As befits a book whose thesis rests mostly on genetics and breeding patterns, Smart and SeXy begins with a review of human genetics and an explanation of gene expression, especially of intelligence-based genes. It then progresses to explain how duplicate genes can pre-empt one another, and how this can lead to fewer beneficial traits; at that point, it moves into assessments of male intelligence and explanation for differences in behavior between the sexes in addition to intelligence and personality differences. From there, it launches into the political theory half of the book, which starts by exploring the nature of feminism, the institutions that support it, and the effects it has. After that, Kane races toward his thesis: feminism is literally killing us off by destroying natural and healthy breeding patterns that favor intelligence, leading to a death spiral and crash as Idiocracy paves the way for ethnic replacement.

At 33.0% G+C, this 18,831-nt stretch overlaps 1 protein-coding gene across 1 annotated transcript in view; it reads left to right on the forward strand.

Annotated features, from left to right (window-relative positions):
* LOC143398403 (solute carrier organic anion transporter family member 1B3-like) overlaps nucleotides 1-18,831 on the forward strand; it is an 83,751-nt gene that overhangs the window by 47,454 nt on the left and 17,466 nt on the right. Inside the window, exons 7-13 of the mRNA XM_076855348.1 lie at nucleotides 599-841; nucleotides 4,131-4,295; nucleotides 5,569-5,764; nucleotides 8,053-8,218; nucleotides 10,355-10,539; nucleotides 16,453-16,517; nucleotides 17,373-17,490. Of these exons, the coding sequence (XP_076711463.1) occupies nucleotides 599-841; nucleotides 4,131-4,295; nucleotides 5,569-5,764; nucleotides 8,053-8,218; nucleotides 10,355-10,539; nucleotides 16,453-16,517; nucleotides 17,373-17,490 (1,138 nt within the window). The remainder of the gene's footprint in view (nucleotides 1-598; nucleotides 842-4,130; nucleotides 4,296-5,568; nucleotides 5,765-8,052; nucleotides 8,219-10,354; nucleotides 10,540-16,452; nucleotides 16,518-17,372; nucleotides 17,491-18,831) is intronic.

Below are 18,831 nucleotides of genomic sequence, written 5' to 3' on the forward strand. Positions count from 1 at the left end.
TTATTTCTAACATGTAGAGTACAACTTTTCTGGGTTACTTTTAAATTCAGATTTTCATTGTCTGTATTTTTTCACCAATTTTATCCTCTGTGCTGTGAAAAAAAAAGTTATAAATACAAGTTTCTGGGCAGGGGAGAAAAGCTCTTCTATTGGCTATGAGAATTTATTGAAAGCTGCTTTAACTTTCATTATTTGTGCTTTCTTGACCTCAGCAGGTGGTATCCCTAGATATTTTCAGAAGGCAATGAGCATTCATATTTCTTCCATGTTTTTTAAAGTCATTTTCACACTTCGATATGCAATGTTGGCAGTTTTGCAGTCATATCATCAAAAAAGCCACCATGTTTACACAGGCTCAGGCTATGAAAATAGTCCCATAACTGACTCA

I found the majority of arguments in this book to be convincing, especially if one views them as contributing factors and not singular factors. The carefully balanced arguments, and Kaine’s habit of internally testing his thesis by incorporating and explaining contrary data, ensure that for any idea he offers, the precepts lead to the conclusion but are not identical to it as is the case in propaganda writing. Instead, the book takes us on a lively journey through genetics and sex, making a solid case for the advancement of male intelligence through traditional mating and reproductive patterns.